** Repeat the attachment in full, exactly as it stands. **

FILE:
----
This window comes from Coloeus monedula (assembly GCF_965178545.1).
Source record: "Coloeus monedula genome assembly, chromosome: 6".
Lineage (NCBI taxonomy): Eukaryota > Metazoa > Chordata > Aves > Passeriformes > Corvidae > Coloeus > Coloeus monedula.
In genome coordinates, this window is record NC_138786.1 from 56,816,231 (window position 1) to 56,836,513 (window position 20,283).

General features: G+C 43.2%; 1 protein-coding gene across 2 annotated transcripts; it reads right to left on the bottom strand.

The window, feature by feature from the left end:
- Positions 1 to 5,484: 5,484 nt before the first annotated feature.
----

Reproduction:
This window comes from Coloeus monedula (assembly GCF_965178545.1).
Source record: "Coloeus monedula genome assembly, chromosome: 6".
Lineage (NCBI taxonomy): Eukaryota > Metazoa > Chordata > Aves > Passeriformes > Corvidae > Coloeus > Coloeus monedula.
In genome coordinates, this window is record NC_138786.1 from 56,816,231 (window position 1) to 56,836,513 (window position 20,283).

General features: G+C 43.2%; 1 protein-coding gene across 2 annotated transcripts; it reads right to left on the bottom strand.

The window, feature by feature from the left end:
- Positions 1 to 5,484: 5,484 nt before the first annotated feature.